Several people have asked me about BIM lately. For those of you not familiar with BIM, it is an acronym for Building Information Modeling. According to Wikipedia, “Building Information Modeling (BIM) is the process of generating and managing building data during its life cycle. Typically it uses three-dimensional, real-time, dynamic building modeling software to increase productivity in building design and construction. The process produces the Building Information Model (also abbreviated BIM), which encompasses building geometry, spatial relationships, geographic information, and quantities and properties of building components”.
In some ways, this is a digital product similar to the physical models we used to have available for building oil refineries. If you needed to see how a conduit is routed, or solve a space conflict, look at the model.
To electrical contractors, this means that a three dimensional computer model will be available that shows all of the electrical work as it will actually be installed. Furthermore, estimators will be able to extract this information as the counts and measurements needed to prepare an estimate.
Do I believe this technology will have a major impact on the way most electrical estimators do business? Not likely. The principal reason I feel this way is that in my experience, and in the experience of most of my customers, the quality of bid documents has been declining for many years. It seems unlikely that electrical engineers would be willing to incur the additional expenses required to create a 3D model on hard bid, competitive projects.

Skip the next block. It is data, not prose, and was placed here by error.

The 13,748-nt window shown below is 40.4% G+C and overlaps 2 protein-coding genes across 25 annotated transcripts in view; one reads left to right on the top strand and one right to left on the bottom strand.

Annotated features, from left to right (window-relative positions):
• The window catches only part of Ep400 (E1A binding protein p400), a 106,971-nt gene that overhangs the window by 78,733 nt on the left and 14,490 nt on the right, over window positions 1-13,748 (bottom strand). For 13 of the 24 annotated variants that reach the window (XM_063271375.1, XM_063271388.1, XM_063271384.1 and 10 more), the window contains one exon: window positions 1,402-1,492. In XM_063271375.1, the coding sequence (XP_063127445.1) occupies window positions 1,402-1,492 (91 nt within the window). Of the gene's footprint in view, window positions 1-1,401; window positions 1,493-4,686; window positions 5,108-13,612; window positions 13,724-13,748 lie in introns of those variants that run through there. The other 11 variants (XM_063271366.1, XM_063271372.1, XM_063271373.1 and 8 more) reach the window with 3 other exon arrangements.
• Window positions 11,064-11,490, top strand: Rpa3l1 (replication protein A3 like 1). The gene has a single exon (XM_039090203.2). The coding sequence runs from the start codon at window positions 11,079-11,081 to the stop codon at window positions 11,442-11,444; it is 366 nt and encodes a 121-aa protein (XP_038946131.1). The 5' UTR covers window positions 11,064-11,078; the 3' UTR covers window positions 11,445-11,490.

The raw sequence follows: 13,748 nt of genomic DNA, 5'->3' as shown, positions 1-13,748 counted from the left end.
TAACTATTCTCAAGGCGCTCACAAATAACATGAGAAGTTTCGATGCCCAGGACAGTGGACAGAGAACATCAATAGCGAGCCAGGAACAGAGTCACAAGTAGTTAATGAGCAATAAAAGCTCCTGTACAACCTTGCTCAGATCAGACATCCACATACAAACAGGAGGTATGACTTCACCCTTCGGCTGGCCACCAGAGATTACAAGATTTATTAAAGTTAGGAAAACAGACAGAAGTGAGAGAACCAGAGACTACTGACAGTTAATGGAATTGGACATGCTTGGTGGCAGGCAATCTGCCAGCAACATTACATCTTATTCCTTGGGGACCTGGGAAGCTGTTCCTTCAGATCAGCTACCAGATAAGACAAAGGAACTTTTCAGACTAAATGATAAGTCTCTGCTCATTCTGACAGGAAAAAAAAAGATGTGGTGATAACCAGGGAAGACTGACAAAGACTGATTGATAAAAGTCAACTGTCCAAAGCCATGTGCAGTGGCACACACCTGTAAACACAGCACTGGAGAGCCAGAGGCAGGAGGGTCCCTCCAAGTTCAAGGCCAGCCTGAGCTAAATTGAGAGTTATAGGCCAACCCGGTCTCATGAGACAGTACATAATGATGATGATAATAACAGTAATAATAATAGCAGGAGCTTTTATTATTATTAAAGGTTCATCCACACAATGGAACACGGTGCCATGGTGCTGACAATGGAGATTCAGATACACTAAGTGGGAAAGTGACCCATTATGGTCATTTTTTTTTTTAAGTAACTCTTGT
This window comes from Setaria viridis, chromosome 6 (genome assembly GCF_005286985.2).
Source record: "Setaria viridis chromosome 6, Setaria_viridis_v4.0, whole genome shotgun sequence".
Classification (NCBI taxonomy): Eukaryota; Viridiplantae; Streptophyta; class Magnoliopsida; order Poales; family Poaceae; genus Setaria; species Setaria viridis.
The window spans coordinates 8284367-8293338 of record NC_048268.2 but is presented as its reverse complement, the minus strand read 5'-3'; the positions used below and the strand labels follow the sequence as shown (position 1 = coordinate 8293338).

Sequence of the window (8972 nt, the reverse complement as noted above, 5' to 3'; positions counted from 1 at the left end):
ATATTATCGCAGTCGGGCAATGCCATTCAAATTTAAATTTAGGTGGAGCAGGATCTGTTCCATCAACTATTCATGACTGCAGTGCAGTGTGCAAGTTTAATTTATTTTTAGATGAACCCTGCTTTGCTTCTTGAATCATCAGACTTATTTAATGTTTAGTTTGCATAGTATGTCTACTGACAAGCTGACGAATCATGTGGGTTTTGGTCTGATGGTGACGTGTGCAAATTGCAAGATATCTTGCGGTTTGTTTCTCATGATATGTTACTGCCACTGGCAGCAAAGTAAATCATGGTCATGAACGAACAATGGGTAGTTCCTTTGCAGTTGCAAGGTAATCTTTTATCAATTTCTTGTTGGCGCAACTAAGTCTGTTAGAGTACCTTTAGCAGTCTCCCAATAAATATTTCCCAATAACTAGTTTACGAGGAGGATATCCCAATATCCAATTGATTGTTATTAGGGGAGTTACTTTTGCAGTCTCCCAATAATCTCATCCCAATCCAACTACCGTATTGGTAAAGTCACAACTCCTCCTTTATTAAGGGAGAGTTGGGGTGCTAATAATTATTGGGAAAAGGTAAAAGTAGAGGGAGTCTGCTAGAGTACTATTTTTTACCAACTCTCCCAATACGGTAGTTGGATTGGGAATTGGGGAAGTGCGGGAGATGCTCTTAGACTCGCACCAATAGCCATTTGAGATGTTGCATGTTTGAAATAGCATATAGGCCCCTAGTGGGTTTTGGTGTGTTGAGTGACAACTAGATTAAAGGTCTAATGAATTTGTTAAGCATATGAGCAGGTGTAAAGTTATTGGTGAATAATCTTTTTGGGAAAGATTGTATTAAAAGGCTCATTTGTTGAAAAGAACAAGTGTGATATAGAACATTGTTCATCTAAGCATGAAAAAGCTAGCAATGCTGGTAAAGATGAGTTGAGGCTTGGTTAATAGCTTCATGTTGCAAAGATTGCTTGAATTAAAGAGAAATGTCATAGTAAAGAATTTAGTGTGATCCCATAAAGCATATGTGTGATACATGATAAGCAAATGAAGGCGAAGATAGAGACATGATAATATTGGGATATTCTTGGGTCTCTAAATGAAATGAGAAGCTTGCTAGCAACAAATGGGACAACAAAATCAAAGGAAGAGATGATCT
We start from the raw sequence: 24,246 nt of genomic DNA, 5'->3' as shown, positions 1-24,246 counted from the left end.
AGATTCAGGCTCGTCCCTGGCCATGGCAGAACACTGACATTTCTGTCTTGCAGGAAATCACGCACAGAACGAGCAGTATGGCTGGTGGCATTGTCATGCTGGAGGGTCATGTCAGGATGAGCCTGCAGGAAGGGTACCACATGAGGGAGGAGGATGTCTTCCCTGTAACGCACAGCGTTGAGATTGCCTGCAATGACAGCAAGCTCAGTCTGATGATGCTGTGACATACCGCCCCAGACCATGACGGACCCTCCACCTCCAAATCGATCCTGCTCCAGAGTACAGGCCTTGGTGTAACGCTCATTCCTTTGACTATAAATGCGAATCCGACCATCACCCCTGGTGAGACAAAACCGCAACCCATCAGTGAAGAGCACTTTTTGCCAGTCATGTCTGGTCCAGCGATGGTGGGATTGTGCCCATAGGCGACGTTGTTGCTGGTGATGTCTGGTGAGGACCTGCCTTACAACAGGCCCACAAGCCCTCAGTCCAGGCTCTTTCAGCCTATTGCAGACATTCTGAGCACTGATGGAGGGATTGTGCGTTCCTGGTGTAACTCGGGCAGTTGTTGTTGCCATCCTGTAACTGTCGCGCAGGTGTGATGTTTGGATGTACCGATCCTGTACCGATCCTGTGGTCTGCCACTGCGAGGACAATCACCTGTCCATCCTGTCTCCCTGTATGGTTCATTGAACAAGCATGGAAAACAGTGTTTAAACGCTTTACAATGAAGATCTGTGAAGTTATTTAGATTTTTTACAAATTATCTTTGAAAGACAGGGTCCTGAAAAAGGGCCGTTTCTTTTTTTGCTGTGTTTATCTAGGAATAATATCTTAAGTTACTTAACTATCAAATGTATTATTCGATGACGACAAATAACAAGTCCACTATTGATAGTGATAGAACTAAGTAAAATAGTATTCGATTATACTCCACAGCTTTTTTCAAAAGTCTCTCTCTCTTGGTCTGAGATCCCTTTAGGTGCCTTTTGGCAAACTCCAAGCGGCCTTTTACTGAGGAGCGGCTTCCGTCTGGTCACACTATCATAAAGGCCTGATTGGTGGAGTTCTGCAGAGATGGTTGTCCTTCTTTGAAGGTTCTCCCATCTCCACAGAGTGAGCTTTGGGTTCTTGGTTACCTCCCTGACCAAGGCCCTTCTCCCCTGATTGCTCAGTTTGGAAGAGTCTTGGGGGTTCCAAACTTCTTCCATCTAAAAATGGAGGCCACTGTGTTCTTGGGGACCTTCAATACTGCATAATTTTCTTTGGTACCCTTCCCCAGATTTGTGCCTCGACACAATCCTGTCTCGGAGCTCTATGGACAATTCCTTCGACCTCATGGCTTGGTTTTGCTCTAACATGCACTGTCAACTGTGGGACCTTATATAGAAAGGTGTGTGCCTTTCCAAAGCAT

Second, in my 28 years of estimating, I have never been able to obtain a CAD file for estimating purposes (To be fair, CAD has not been a major factor for 28 years, but you get the point). In my opinion, this is because they do not want any liability for quantities of materials. If they are not willing to to give us 2 dimensional files, why should things be any different for 3 dimensional files.
The third point is in regards to the diagrammatic nature of electrical drawings. Unlike the refinery models mentioned above, today’s electrical documents do not show us exactly where to install materials. Most specifications point out that the drawing are diagrammatic, and require the electrical contractor take responsibility for installation locations. Again, I believe it is unlikely that 3D models showing electrical installations will be available for most electrical estimates.
BIM is however, making advances into the electrical contracting industry. Some of the larger electrical contractors are using BIM on design assist projects and for constructability reviews. We are also beginning to see contractual requirements involving BIM. There is a great article in the March issue of EC&M. The link is below. I am interested in your opinions, so let me know what you think.
EC&M Article Link – http://ecmweb.com/market_trends/industry_lags_bim_adoption_0301/